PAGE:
Manifestation of aggregate pathology in Huntington's disease is thought to be facilitated by a preferential vulnerability of affected brain cells to age-dependent proteostatic decline. To understand how specific cellular backgrounds may facilitate pathologic aggregation, we utilized the yeast model in which polyQ-expanded Huntingtin forms aggregates only when the endogenous prion-forming protein Rnq1 is in its amyloid-like prion [PIN+] conformation. We employed optogenetic clustering of polyQ protein as an orthogonal method to induce polyQ aggregation in prion-free [pin−] cells. Optogenetic aggregation circumvented the prion requirement for the formation of detergent-resistant polyQ inclusions but bypassed the formation of toxic polyQ oligomers, which accumulated specifically in [PIN+] cells. Reconstitution of aggregation in vitro suggested that these polyQ oligomers formed through direct templating on Rnq1 prions. These findings shed light on the mechanism of prion-mediated formation of oligomers, which may play a role in triggering polyQ pathology in the patient brain.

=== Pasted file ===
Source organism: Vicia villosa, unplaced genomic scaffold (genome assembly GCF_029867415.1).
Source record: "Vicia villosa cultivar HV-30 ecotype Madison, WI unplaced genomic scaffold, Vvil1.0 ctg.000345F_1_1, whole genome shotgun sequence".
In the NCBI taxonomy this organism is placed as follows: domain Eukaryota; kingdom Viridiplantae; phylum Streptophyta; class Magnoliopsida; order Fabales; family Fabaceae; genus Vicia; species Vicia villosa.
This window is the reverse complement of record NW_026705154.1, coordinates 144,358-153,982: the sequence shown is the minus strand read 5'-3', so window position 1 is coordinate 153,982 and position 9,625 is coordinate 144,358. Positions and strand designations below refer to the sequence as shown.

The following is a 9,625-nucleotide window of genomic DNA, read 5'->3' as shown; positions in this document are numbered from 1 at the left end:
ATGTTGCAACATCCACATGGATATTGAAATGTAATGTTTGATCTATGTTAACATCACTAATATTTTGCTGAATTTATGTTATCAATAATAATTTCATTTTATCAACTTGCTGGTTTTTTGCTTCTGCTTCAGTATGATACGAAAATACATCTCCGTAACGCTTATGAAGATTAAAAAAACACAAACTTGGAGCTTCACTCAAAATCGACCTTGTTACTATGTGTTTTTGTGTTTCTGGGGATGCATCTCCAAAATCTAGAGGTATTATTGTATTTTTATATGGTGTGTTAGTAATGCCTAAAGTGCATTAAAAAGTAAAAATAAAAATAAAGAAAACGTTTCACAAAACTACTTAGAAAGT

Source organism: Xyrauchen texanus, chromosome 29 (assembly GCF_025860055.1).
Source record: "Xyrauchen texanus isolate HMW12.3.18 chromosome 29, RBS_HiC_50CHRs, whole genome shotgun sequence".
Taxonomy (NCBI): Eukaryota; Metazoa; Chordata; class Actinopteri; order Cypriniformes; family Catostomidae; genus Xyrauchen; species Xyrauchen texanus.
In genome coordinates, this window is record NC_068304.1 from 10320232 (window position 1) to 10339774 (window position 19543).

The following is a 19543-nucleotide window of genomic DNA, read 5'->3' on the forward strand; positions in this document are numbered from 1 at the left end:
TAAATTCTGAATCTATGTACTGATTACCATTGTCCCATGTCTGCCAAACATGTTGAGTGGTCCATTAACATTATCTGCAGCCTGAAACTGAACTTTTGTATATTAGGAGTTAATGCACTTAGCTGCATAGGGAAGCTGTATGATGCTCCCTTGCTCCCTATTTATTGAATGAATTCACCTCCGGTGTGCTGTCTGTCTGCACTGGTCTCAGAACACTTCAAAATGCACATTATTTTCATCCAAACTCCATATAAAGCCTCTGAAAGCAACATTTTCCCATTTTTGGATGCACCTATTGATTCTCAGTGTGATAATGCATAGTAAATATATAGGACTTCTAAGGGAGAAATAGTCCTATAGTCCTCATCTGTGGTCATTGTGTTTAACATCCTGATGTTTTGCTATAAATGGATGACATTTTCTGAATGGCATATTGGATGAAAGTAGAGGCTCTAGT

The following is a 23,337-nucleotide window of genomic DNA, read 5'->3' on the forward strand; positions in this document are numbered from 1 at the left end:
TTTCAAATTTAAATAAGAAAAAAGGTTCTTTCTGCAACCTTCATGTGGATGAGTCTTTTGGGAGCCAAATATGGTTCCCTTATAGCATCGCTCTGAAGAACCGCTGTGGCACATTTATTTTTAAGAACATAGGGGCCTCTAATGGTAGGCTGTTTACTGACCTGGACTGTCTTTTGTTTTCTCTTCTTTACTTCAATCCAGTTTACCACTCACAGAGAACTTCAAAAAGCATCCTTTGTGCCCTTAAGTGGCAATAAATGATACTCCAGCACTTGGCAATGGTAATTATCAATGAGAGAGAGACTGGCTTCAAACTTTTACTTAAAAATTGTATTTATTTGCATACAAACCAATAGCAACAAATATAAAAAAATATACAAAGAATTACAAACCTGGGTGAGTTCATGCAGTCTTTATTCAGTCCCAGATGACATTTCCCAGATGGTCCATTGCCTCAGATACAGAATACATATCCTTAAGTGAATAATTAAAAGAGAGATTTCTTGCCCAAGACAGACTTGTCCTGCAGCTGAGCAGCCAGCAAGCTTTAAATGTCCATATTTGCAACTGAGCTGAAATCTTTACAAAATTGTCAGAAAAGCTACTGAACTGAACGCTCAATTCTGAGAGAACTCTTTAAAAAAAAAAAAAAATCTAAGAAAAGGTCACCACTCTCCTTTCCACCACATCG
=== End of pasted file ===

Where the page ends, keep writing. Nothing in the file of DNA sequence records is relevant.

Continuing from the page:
- Huntington's disease
- protein aggregation